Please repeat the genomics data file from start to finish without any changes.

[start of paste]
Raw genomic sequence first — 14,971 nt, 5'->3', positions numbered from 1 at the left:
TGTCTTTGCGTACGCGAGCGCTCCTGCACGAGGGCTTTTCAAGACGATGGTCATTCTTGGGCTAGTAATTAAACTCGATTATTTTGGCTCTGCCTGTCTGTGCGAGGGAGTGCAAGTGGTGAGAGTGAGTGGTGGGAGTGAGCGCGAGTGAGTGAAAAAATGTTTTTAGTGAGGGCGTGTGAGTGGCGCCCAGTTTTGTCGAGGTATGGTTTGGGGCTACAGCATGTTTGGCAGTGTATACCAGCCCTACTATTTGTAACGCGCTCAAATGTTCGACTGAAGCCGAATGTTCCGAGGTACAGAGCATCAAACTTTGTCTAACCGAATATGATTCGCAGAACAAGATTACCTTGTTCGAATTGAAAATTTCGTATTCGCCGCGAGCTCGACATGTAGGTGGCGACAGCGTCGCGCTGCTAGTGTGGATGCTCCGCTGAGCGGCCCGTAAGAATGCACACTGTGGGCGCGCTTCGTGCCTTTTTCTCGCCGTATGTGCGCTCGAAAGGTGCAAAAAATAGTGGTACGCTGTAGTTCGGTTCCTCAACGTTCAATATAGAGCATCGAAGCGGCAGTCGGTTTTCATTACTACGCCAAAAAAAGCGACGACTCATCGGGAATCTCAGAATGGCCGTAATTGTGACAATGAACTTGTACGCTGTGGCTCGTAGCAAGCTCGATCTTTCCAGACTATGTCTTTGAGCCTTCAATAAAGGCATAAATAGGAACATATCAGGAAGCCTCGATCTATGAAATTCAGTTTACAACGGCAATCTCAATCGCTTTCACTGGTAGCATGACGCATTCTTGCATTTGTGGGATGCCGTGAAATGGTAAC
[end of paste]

Raw genomic sequence first — 14,971 nt, 5'->3', positions numbered from 1 at the left:
TGTCTTTGCGTACGCGAGCGCTCCTGCACGAGGGCTTTTCAAGACGATGGTCATTCTTGGGCTAGTAATTAAACTCGATTATTTTGGCTCTGCCTGTCTGTGCGAGGGAGTGCAAGTGGTGAGAGTGAGTGGTGGGAGTGAGCGCGAGTGAGTGAAAAAATGTTTTTAGTGAGGGCGTGTGAGTGGCGCCCAGTTTTGTCGAGGTATGGTTTGGGGCTACAGCATGTTTGGCAGTGTATACCAGCCCTACTATTTGTAACGCGCTCAAATGTTCGACTGAAGCCGAATGTTCCGAGGTACAGAGCATCAAACTTTGTCTAACCGAATATGATTCGCAGAACAAGATTACCTTGTTCGAATTGAAAATTTCGTATTCGCCGCGAGCTCGACATGTAGGTGGCGACAGCGTCGCGCTGCTAGTGTGGATGCTCCGCTGAGCGGCCCGTAAGAATGCACACTGTGGGCGCGCTTCGTGCCTTTTTCTCGCCGTATGTGCGCTCGAAAGGTGCAAAAAATAGTGGTACGCTGTAGTTCGGTTCCTCAACGTTCAATATAGAGCATCGAAGCGGCAGTCGGTTTTCATTACTACGCCAAAAAAAGCGACGACTCATCGGGAATCTCAGAATGGCCGTAATTGTGACAATGAACTTGTACGCTGTGGCTCGTAGCAAGCTCGATCTTTCCAGACTATGTCTTTGAGCCTTCAATAAAGGCATAAATAGGAACATATCAGGAAGCCTCGATCTATGAAATTCAGTTTACAACGGCAATCTCAATCGCTTTCACTGGTAGCATGACGCATTCTTGCATTTGTGGGATGCCGTGAAATGGTAAC